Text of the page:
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Sea of Poppies

Amitav Ghosh

(Farrar, Straus and Giroux)

Review [11.Dec.2008]
This lavish and adventurous romance is set in and around Calcutta circa 1839, where a varied cast of characters await the arrival of a ship taking coolie labor to Mauritius. Among those populating Ghosh’s incident-choked narrative are Deeti, married to a hopeless addict who works in the British opium factory, and Raja Neel Rattan, a landowner on the verge of having his vast estates repossessed by the British. Like in any grand tale of this sort, there are loves that risk everything by breaking convention, particularly in the case of the love Kalua, a low-caste laborer, feels for the higher-born Deeti. Almost as thrilling, though, is Ghosh’s language, a stew of pidgin, Indian-inflected English that fairly drowns the reader in atmosphere. The action-packed plot vaults past melodrama (mistaken identities, thrilling chases) into something truly grand. Sea of Poppies is supposedly the first part of a trilogy, which helps remove the sting of a seemingly premature conclusion for readers who’ve been hooked by Ghosh’s thrilling writing and are desperate to know what happens next.  Chris Barsanti




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The Sorrows of an American

Siri Hustvedt

(Henry Holt)

Review [4.May.2008]
This is a novel of secrets and ghosts: Lars’ ghosts, which follow him back to Minnesota after his service in World War II; Erik, divorced, lonely, plagued by a patient’s suicide; the widowed Inga, who learns her husband, famous writer Max Blaustein, led a secret life during their tumultuous marriage.  Even Sonia, Inga’s 18-year-old daughter, carries painful burdens, including what she saw from her schoolroom window on September 11, 2001.  In a lesser writer’s hands, this glut of thematic material could wind a novel into a hopeless knot. Hustvedt’s facility is such that instead, we are lead through the inseparable interactions of mind and body as her characters move through the story.  The effect is exhilarating rather than jarring, as events urge us forward, each secret offering up a truth that in turn unlocks another door.  The Sorrows of an American concludes thoughtfully, all secrets confessed, the characters, to greater or lesser extents, healed enough to move beyond their individual traumas into, we hope, happier futures. Diane Leach




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The Spare Room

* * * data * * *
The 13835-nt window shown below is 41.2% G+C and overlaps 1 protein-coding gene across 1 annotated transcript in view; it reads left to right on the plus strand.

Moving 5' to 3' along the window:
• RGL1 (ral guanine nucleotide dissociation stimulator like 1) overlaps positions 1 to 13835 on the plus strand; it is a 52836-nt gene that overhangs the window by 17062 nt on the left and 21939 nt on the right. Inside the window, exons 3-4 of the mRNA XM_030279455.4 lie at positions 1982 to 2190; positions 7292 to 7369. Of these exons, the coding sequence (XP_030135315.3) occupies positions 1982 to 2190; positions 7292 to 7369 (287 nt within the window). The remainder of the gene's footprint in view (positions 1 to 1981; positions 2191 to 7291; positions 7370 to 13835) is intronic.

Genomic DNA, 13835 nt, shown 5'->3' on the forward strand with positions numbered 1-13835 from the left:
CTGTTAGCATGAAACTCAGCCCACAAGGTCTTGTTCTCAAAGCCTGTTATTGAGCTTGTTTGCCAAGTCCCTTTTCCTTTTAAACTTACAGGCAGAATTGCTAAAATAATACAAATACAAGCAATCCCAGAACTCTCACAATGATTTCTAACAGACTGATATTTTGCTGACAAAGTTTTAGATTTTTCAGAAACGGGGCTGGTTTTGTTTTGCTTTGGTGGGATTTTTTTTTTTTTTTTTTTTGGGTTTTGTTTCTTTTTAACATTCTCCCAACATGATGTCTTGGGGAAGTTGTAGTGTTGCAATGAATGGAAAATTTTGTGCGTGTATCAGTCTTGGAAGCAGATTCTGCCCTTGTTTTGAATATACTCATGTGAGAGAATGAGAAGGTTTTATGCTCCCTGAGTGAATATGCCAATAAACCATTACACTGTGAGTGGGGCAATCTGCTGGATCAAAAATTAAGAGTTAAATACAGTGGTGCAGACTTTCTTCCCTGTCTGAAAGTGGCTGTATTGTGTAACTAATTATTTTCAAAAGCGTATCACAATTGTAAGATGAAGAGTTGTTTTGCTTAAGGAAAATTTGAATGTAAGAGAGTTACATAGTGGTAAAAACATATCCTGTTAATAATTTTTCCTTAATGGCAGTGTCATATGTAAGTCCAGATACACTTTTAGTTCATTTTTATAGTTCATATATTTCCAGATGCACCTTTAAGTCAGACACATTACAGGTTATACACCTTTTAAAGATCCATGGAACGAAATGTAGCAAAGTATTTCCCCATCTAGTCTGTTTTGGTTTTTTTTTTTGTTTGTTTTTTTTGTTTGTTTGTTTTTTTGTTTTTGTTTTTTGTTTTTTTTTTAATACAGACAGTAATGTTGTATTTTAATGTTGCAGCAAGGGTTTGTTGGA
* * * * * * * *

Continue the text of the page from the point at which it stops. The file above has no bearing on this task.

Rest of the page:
Helen Garner

(  Canongate)

Review [26.Aug.2008]
Helen Garner’s return to fiction after 15 years is barely fictitious. Instead, she’s drawn heavily on her own experience of caring for a friend with a terminal illness to produce The Spare Room. Despite the bleak subject material, Garner manages to deliver a funny and touching exploration of a friendship in crisis By channelling her barely-contained rage into self-deprecating humour, Garner makes her narrator all too believable and sympathetic.  Garner has a deft touch and real psychological insight—the product of deep self-awareness. Sitting down this holiday season to a book about cancer and death may not seem ideal, but The Spare Room is the rare book that balances heavy themes with a buoyant sense of joy and meaning.  It’s not even gallows humour most of the time.  The Spare Room is full of the laughter that friends share when they have nothing to prove.  Existential literature can be brutally honest, but it’s rarely this much fun. David Pullar




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Sway

Zachary Lazar

A Novel

(Little, Brown)

Review [18.Mar.2008]
Zachary Lazar’s Sway, the subject of glowing accolades in the New York Times Book Review and elsewhere, is one of those novels whose full power doesn’t quite reveal itself until you get to the end. Reading this book is like taking a ride on a dark, scary ghost train. Only in retrospect can you look back and see where you’ve been, what you’ve experienced, and how it all comes together. To make it even scarier, the ghosts, in this case, are real ones. It seems somehow beside the point to talk about the plot of Sway— it’s not that kind of novel. Better to think of it as the literary equivalent of a hand of tarot cards. Each card, as its face is revealed, represents another star in a constellation whose aura is definitely malign, and whose planet, Saturn, is in retrograde. Like Lucifer Rising, which was finally completed in 1972, Sway is less a narrative than a mood piece, a psychohistory of certain moments between the beginning of 1967 and the end of 1969—moments of malevolence, apathy, crisis, neurosis, and death. In charting this constellation of connected moments in space-time, Sway has something in common with From Hell, Alan Moore and Eddie Campbell’s epic study of the 1888 murders in London, as well as David Peace’s Red Riding Quartet, about the Yorkshire Ripper. Mikita Brottman